- which is why they succeeded in their learning; whereas the Bnei Galil, who
did not do this, did *not*.
(b) David ha'Melech too, was careful in all the above points, whereas King
Shaul was not. That explains why *he* succeeded in his learning, whilst King
Shaul did not.
(a) We have a good example of the preciseness of the B'nei Yehudah's speech
- in that man from Yehudah, who described the coat that he was selling, not
just as 'green', but as 'green like the leaves of a beet'.
(b) When that Galilean announced 'Imar le'Ma'an', they called him a fool -
because 'Imar' is such a vague term. In fact, he could have meant any one of
four things: a donkey, wine, a woolen coat or a woolen blanket.
(c) When Rebbi's maidservant told the Talmidim ...
1. ... that there was no more wine left in the barrel - she was intimating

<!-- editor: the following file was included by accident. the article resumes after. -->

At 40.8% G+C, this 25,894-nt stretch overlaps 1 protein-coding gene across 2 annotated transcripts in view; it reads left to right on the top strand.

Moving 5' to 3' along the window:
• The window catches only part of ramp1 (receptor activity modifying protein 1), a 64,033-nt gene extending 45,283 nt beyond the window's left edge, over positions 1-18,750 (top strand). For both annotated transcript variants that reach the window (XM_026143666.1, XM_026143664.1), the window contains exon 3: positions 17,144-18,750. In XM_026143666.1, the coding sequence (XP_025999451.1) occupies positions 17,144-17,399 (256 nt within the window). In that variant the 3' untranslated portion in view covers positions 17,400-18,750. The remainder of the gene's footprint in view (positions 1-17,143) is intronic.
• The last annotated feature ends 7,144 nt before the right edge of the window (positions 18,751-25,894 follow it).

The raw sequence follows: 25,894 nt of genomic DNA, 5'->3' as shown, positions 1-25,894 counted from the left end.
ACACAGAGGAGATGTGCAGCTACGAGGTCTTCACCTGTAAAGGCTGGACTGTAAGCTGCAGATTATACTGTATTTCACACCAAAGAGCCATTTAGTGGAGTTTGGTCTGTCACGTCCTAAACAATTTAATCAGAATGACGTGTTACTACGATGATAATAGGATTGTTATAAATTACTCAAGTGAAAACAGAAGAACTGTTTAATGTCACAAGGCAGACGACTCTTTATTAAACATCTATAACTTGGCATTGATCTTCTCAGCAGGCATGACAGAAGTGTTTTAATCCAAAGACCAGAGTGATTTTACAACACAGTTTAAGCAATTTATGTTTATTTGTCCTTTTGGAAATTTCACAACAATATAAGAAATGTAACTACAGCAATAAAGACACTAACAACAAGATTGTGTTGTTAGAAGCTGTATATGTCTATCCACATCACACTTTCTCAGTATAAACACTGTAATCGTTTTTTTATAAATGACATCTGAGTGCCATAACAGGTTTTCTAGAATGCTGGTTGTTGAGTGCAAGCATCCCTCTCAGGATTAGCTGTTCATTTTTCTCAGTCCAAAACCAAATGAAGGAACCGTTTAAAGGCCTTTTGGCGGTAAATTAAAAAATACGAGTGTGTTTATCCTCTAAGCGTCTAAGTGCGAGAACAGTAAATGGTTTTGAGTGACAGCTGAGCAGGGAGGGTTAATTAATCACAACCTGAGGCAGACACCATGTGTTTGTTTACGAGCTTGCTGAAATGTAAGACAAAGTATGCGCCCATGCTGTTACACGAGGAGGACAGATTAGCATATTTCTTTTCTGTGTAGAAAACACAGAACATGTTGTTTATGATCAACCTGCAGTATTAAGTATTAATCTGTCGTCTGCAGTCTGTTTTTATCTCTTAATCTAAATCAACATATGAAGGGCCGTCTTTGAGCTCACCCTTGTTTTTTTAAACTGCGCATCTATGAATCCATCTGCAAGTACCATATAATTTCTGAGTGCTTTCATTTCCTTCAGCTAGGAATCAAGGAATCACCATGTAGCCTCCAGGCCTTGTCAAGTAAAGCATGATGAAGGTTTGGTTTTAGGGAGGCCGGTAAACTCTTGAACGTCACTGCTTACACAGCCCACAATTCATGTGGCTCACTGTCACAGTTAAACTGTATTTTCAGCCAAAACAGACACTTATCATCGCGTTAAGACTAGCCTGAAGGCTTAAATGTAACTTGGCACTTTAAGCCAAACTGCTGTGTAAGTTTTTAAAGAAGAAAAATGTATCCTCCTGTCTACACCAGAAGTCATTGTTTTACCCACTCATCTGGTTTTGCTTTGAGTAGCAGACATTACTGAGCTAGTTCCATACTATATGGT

that they should go home.
2. ... that they could open a fresh barrel in which the wine was floating
like a ship in the ocean - that they were welcome to stay.
(a) When Rebbi Yossi ben Asi'an asked ...
1. ... for 'an ox in judgment on a poor mountain' - he meant that he wanted
beets ('Tar Din' - Shor Din) with vinegar ('Har Dal' - Chardal).
(b) When Rebbi Avahu said 'Asrigu li'Pechamin, Arki'u li'Zehavin, va'Asu Li
Sh'nei Magidei ba'Alatah' - he meant to say 'Light the coals, until they
become red like an Esrog, spread them out on top of the oven, prepare for me
two roosters (who call out in the night).
2. ... 'Gevar Pum Dein Chai Mah Zu Tovah Yesh' - he meant to ask about the
virtues of a certain host. What he was hinting was 'Ish Pi Zeh Chai, Kamah
Tov Lo' (whether that particular person was a good host) - though it is